Holding the Ballweg Triplets, Madison, Wisconsin.

by Betsy Ballweg (mom)

Our boys came barreling into our lives on July 9 at 27 weeks, 4 days. A tad premature but thanks to the amazing NICU staff at St Mary’s SSM hospital in Madison, WI these boys have come such a long way. It has been quite the roller coaster with really high highs and really low lows but these boys are resilient and have such a strong fight in each of them. We have quite the adventure ahead of us (even though it already has been a chaotic adventure up to this point). For all the sleepless nights, the diapers full of poo, the numerous times getting peed on, and for all the projectile spit up- there is that much happiness and love and that much more snuggles. Worth every moment.

ETHAN born at 2lbs 4oz. He was Baby A and started this escapade as he was the one that couldn’t wait to meet his awesome parents and caused all the ruckus leading to my emergency C-section. He has never looked back since and like the stereotypical oldest child he was the first to reach many of the milestones- first to get off the ventilator, first to master bottle feeding, first to come home, and the first to reach double-digit in weight. He is extremely chill and content and one of the best cuddlers. He’s the brute of the three and will undoubtedly watch out for his little brothers for life.

BRYCE born at 1lb 15oz. He was Baby B and the tiniest from the get-go. What he lacks in size he’s determined to make up for in his large loveable personality. He has the infamous alarm clock cry and thrives on getting everyone’s attention, but when he stares at you with his beautiful blue eyes, you forget all about how he was screaming at 4am to “hurry up momma and get my bottle”.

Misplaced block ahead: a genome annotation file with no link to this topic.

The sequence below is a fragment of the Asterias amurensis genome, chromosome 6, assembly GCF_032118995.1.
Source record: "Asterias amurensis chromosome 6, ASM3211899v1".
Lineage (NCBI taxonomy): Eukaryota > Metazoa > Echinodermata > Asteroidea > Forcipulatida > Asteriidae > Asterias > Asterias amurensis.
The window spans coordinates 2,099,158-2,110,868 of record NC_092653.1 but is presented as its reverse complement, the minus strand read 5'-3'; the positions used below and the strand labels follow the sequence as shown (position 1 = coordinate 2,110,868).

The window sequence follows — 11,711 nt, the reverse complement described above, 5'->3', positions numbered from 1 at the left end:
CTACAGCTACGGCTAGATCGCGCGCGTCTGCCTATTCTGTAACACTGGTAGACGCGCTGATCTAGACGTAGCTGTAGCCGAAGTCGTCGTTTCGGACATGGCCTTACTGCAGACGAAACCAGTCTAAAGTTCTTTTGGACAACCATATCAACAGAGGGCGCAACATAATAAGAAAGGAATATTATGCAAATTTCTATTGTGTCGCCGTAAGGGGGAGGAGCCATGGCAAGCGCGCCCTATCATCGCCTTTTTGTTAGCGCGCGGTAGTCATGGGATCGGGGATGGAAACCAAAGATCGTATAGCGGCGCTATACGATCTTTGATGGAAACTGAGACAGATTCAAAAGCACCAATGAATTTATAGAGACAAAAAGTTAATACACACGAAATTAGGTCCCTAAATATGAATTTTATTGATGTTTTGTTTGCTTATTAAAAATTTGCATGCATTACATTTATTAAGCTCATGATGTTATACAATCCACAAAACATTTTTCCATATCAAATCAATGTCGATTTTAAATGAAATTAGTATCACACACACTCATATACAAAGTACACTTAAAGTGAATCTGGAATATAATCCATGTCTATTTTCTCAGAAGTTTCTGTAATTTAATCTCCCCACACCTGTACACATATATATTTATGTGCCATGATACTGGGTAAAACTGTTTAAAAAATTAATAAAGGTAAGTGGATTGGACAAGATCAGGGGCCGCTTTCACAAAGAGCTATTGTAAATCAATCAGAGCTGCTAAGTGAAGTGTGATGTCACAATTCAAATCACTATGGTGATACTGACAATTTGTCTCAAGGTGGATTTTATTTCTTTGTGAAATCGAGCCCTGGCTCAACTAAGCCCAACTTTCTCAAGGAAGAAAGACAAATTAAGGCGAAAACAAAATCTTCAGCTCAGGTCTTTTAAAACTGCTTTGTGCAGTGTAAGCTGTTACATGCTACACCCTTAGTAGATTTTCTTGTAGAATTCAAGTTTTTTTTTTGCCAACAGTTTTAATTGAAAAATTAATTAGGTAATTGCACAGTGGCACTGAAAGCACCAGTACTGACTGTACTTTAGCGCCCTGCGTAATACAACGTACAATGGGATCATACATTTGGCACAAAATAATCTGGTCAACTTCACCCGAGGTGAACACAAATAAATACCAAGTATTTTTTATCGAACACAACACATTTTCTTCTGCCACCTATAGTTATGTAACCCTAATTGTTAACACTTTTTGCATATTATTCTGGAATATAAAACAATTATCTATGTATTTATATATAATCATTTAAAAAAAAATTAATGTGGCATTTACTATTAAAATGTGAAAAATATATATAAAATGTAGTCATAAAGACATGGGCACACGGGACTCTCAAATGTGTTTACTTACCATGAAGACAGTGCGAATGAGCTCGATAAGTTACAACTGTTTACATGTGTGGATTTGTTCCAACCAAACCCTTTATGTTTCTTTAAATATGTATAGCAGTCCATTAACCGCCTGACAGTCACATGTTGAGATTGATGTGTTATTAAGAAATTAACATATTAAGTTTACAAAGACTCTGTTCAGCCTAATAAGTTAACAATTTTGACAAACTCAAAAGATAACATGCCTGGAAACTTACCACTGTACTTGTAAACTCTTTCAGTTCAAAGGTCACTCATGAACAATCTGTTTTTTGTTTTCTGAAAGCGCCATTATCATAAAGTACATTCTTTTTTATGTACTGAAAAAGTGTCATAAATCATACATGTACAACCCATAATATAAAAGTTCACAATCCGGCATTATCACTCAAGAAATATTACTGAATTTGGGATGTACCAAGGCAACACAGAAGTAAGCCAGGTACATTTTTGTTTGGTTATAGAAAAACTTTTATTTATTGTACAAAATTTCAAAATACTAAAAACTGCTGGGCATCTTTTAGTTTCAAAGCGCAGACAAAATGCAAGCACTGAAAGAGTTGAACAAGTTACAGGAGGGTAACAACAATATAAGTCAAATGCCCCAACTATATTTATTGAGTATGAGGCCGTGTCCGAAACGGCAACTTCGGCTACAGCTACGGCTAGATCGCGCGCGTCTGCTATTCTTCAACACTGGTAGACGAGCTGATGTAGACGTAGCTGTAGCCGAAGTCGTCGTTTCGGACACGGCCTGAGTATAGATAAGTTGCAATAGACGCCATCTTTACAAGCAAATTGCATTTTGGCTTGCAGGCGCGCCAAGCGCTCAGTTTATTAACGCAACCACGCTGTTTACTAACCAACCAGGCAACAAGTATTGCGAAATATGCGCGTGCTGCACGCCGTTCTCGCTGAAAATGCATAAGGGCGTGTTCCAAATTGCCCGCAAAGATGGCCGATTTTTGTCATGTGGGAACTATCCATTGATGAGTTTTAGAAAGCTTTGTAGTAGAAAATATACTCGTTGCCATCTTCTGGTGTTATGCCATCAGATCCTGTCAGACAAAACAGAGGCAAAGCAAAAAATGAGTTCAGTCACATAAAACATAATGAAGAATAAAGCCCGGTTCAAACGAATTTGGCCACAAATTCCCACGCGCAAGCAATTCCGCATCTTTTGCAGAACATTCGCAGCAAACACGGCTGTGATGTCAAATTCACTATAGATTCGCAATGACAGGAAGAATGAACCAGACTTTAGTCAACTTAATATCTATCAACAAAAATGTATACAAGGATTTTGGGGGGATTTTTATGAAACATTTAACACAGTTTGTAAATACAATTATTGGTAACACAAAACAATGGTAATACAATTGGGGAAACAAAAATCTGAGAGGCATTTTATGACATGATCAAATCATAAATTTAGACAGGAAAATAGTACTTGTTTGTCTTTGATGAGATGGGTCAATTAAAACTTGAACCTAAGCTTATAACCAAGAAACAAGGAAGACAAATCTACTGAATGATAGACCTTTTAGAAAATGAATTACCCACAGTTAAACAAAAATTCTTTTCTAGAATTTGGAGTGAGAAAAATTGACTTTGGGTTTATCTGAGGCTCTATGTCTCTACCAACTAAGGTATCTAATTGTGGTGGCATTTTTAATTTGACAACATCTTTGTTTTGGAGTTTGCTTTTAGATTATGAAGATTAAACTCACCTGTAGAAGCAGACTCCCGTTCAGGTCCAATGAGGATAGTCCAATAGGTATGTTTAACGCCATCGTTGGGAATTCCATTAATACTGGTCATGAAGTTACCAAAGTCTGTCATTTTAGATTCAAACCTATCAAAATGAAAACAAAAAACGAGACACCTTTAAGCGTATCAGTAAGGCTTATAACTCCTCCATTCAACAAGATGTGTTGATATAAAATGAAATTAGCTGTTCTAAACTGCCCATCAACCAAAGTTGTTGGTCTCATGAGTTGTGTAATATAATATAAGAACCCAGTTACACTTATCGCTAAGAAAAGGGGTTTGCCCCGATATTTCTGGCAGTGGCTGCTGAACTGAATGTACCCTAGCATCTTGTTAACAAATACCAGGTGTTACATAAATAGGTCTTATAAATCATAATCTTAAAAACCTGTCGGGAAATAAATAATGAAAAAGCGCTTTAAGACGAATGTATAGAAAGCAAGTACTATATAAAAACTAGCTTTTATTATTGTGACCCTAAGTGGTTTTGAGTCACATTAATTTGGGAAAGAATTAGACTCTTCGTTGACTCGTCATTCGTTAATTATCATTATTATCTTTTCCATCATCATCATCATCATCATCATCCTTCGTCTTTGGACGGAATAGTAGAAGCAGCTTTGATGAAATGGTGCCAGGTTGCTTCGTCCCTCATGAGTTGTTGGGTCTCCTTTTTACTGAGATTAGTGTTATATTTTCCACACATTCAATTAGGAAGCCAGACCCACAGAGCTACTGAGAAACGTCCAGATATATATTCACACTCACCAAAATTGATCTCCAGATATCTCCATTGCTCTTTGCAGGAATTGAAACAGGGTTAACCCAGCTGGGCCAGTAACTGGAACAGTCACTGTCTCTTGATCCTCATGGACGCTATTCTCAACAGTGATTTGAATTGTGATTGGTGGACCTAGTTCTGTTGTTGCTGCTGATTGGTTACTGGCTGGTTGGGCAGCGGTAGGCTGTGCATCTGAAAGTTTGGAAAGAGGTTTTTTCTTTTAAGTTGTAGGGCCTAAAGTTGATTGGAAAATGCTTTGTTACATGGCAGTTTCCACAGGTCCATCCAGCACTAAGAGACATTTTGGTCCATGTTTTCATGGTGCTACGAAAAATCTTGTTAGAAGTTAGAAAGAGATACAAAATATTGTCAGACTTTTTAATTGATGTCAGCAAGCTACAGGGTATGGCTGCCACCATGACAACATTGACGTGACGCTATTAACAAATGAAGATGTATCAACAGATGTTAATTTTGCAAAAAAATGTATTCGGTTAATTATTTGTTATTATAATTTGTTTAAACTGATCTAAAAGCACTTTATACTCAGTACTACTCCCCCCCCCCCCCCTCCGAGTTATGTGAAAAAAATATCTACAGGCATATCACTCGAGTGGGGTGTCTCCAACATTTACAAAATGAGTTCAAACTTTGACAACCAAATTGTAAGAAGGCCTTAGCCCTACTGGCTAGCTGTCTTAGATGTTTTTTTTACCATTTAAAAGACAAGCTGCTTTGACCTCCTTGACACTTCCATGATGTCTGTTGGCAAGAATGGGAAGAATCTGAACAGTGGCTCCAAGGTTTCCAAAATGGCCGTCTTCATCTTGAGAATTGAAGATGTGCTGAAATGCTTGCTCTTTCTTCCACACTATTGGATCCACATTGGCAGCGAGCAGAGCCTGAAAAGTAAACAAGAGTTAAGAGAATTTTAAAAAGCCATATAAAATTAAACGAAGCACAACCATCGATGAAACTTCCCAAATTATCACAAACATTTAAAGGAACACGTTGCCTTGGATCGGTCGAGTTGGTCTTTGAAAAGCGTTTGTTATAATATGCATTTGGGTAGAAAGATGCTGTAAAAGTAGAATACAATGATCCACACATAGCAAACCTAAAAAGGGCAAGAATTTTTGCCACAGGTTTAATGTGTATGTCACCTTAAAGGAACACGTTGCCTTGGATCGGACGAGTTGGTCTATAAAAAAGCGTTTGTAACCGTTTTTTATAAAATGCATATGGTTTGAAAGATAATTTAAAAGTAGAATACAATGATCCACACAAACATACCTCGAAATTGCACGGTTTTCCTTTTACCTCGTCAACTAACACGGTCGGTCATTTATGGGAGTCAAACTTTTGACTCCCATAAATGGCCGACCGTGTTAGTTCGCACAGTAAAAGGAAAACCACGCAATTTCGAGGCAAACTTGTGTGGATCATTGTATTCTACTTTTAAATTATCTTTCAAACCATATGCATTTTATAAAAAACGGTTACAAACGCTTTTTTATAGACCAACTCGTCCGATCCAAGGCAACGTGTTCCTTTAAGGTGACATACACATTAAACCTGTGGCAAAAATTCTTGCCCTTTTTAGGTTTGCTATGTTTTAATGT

OWEN born at 2lbs 2oz. He was Baby C and always the feisty, restless one since in utero. He has had the toughest road yet keeps surprising everyone at what he’s been able to overcome. He had been known to do one-arm push-ups in his isollette, but his inner strength has helped him endure several blood transfusions, fighting off an infection in his lungs a couple times, and intubation after extubation after intubation after extubation, etc. He still has a bit of a path ahead but like everything else he will overcome and thrive. He’s a sweetheart with his daddy’s dark brown eyes and long eyelashes. No wonder mom’s a sucker for this kid.

It is an indescribable awful feeling to not always be able to be with each of my babies in their most vulnerable state while they fought day in and day out, night in and night out in the NICU. The Zaky hand has provided comfort to each of my sons since they were born. Whether it would be draped over the body, laid right next to them, or even palmed over their head, The Zaky hand soothed them in their most fragile moments. Now with all three boys sprung out of the NICU and finally all home, The Zaky hand continues to provide comfort (as indicated in the pictures).

10 Point Checklist for Baby’s Safe Positioning During Kangaroo Care

Kangaroo Position (World Health Organization)
Kangaroo Position (World Health Organization)